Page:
No, he’s a kid. Like you, he’s still a kid, Vale! Like you. True, true, wonderful psychedelic pioneer and gentleman. Huge force in the movement, and one of my most admired friends. But he was at Millbrook, he’s self-educated, and he was at the Castalia foundation in Mexico before the LSD, and then he was also at Millbrook with the LSD.
Wow, okay, so then you had two trials in Kansas City.
No, one trial, but facing two life sentences. I was going to kill myself the first night in prison and start my second sentence right away. I mean it! You think I’m kidding. I mean it. So it was an “all or nothing” kind of proposition. I’m just glad that the Kansas City people didn’t buy it.
The lawyer also must have—
He’s the golden one, and his name is Gold, Doran. Doran is the Golden One. If ever in trouble call him and be totally honest and he might take you.
But I thought you told me last time that one of the things that got you off was the fact that you made a bunch of money as an artist.
Well, yeah, we had to answer the DA’s claim that they had followed this $24,000 into the building. And Doran had put the agent in charge at the post office that was in charge of the package [on the stand]: “Is there any law against getting paid in the mail?” And the guy said no. So the jury thought, “Hey cool! This artist does okay.”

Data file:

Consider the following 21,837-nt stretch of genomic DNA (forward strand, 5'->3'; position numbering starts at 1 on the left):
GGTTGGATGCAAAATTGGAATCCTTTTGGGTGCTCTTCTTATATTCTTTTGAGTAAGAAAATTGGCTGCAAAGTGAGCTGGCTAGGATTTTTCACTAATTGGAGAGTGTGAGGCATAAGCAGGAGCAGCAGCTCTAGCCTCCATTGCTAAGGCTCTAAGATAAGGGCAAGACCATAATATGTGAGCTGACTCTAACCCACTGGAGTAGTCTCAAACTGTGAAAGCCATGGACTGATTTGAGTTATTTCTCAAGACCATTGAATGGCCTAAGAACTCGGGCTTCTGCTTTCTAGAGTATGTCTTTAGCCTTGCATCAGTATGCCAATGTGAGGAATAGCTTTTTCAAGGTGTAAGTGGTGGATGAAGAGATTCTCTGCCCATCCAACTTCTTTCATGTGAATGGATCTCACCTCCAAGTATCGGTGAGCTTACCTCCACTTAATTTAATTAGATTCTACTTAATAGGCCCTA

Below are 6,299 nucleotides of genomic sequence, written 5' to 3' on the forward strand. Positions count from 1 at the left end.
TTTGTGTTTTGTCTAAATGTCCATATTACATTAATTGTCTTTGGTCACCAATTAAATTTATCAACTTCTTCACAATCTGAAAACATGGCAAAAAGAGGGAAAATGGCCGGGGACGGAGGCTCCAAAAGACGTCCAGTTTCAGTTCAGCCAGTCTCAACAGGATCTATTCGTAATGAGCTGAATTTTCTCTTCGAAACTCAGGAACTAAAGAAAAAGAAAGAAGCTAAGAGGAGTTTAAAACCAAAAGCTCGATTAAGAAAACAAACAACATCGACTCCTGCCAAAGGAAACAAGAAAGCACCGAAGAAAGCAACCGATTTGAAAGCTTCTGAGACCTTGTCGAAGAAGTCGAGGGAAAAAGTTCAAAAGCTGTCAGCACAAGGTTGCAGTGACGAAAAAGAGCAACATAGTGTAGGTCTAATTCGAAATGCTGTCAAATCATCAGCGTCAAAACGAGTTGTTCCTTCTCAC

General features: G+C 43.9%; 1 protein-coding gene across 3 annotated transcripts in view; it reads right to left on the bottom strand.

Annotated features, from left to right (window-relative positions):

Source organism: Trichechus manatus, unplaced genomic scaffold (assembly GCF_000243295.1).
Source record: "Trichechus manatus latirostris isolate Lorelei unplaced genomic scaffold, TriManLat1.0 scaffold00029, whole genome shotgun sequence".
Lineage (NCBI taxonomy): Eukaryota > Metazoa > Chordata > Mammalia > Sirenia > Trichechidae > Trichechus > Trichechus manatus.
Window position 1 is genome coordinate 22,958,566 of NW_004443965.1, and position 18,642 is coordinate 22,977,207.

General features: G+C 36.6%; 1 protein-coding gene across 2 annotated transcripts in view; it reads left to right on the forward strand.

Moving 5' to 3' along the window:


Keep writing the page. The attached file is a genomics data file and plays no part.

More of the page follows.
Oh! He must be a real artist.
Right. My father didn’t like me being an artist until I got my second National Endowment grant from Ron Reagan—then Dad started to brag about it. That’s how artists are viewed. You don’t want to be an artist ‘cuz you starve to death, but if you make money then they brag about you. But I’m just glad that the artwork has continued to plow forward, even though our archaic government keeps hanging on to rules that they know are not intelligent.
So let’s go back to your art history, so to speak. We all know that there’s no separation between your art and your life, we’re post-Duchampian in that way, but I’m trying to be an archaeologist here. You’ve left behind photos. I don’t know how many of those crazy, wild psychedelic, super bright dayglo colored sculpture things you made, but what happened to them all? Where are they?
You show up naked, and you split naked, and that’s pretty much all you get, Vale.
But at least they were made.
That’s it. To be or not to be remains the question.
Well, you made sculptures—we know you did that.
Yeah, and I recommend that if you’re very intellectual and you’re thinking about your stills from movies all the time, that you get a job, a physical job, like sculpture! You will come home exhausted every night.
It’s physical too.
And I love sculpture for that reason.
Yeah, not verbal.
It’s just so physical. You’ve got to try it at least while you’re in your body.